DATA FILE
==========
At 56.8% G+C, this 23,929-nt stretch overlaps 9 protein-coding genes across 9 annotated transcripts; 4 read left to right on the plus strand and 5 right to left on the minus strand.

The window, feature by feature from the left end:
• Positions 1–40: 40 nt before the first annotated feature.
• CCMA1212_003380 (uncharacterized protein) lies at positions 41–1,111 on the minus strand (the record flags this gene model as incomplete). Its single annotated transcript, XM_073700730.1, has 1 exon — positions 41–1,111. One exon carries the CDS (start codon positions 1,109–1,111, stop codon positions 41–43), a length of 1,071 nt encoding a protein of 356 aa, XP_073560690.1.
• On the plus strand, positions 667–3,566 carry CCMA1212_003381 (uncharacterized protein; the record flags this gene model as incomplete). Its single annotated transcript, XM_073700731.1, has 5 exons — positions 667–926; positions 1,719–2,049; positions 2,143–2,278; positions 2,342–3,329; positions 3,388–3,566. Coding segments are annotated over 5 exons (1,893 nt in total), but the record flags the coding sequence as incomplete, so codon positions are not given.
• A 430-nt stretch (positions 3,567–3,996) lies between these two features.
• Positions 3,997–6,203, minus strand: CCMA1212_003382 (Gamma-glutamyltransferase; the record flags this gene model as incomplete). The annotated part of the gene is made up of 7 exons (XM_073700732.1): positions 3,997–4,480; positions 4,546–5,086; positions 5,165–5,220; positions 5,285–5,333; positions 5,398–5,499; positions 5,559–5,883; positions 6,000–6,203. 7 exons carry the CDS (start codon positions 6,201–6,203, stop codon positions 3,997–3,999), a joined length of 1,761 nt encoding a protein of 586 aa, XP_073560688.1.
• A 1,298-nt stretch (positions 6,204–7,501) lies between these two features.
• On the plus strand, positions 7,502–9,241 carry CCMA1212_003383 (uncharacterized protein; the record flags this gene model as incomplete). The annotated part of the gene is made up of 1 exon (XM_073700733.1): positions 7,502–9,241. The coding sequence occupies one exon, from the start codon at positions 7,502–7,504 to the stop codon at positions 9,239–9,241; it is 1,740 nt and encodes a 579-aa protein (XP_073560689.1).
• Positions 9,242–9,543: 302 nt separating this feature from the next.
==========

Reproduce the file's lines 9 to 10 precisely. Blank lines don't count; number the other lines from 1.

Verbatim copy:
• On the plus strand, positions 7,502–9,241 carry CCMA1212_003383 (uncharacterized protein; the record flags this gene model as incomplete). The annotated part of the gene is made up of 1 exon (XM_073700733.1): positions 7,502–9,241. The coding sequence occupies one exon, from the start codon at positions 7,502–7,504 to the stop codon at positions 9,239–9,241; it is 1,740 nt and encodes a 579-aa protein (XP_073560689.1).
• Positions 9,242–9,543: 302 nt separating this feature from the next.